Results 1 
3 of
3
Spaceefficient construction of LempelZiv compressed text indexes
, 2009
"... Abstract. A compressed fulltext selfindex is a data structure that replaces a text and in addition gives indexed access to it, while taking space proportional to the compressed text size. This is very important nowadays, since one can accommodate the index of very large texts entirely in main memo ..."
Abstract

Cited by 3 (1 self)
 Add to MetaCart
Abstract. A compressed fulltext selfindex is a data structure that replaces a text and in addition gives indexed access to it, while taking space proportional to the compressed text size. This is very important nowadays, since one can accommodate the index of very large texts entirely in main memory, avoiding the slower access to secondary storage. In particular, the LZindex [G. Navarro, Journal of Discrete Algorithms, 2004] stands out for its good performance at extracting text passages and locating pattern occurrences. Given a text T[1..u] over an alphabet of size σ, the LZindex requires 4uHk(T) + o(u log σ) bits of space, where Hk(T) is the kth order empirical entropy of T. Although in practice the LZindex needs 1.01.5 times the text size, its construction requires much more main memory (around 5 times the text size), which limits its applicability only to not so large texts. In this paper we present an spaceefficient algorithm to construct the LZindex in O(u(log σ + log log u)) time and requiring 4uHk(T)+o(ulog σ) bits of space. Our experimental results show that our method is efficient in practice, needing an amount of memory close to that of the final index, and outperforming by far the construction time of other compressed indexes. We also adapt our algorithm to construct some recent reduced versions of the LZindex, showing that these can also be built without using extra space on top of that required by the final index. We study an alternative model in which we are given only a limited amount of main memory to carry out the indexing process (less than that required by the final index). We show how to build all the LZindex alternatives in
Lightweight data indexing and compression in external memory
 In Proc. 8th Latin American Symposium on Theoretical Informatics (LATIN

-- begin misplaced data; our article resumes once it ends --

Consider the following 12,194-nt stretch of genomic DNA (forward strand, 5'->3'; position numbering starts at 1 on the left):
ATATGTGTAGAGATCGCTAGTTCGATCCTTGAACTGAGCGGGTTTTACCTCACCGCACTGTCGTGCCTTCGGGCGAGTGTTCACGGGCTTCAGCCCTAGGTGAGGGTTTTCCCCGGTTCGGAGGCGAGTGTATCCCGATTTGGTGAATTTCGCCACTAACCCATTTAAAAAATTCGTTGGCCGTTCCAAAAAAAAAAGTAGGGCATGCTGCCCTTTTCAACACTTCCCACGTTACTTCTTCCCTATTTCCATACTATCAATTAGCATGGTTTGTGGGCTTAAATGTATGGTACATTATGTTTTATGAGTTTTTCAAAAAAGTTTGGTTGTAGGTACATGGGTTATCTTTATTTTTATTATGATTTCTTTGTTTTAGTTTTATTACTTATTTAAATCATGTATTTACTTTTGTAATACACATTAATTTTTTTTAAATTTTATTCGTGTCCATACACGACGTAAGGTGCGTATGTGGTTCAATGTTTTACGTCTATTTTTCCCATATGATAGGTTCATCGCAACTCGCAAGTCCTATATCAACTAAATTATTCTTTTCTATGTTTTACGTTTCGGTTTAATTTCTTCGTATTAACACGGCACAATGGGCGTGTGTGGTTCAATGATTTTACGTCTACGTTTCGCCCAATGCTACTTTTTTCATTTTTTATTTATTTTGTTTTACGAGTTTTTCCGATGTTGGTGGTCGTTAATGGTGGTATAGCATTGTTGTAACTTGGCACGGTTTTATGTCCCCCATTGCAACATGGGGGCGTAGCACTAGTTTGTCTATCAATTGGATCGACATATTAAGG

, 2010
"... Abstract. In this paper we describe algorithms for computing the BWT and for building (compressed) indexes in external memory. The innovative feature of our algorithms is that they are lightweight in the sense that, for an input of size n, they use only n bits of disk working space while all previou ..."
Abstract

Cited by 3 (0 self)
 Add to MetaCart
Abstract. In this paper we describe algorithms for computing the BWT and for building (compressed) indexes in external memory. The innovative feature of our algorithms is that they are lightweight in the sense that, for an input of size n, they use only n bits of disk working space while all previous approaches use Θ(n log n) bits of disk working space. Moreover, our algorithms access disk data only via sequential scans, thus they take full advantage of modern disk features that make sequential disk accesses much faster than random accesses. We also present a scanbased algorithm for inverting the BWT that uses Θ(n) bits of working space, and a lightweight internalmemory algorithm for computing the BWT which is the fastest in the literature when the available working space is o(n) bits. Finally, we prove lower bounds on the complexity of computing and inverting the BWT via sequential scans in terms of the classic product: internalmemory space × number of passes over the disk data. 1
InPlace 2d Nearest Neighbor Search
, 2007
"... Abstract We revisit a classic problem in computational geometry: preprocessing a planar npoint set to answer nearest neighbor queries. In SoCG 2004, Br"onnimann, Chan, and Chen showed that it is possible to design an efficient data structure that takes no extra space at all other than the inpu ..."
Abstract

Cited by 1 (1 self)
 Add to MetaCart
Abstract We revisit a classic problem in computational geometry: preprocessing a planar npoint set to answer nearest neighbor queries. In SoCG 2004, Br"onnimann, Chan, and Chen showed that it is possible to design an efficient data structure that takes no extra space at all other than the input array holding a permutation of the points. The best query time known for such "inplace data structures " is O(log 2 n). In this paper, we break the O(log 2 n) barrier by providing a method that answers nearest neighbor queries in time O((log n) log3=2 2 log log n) = O(log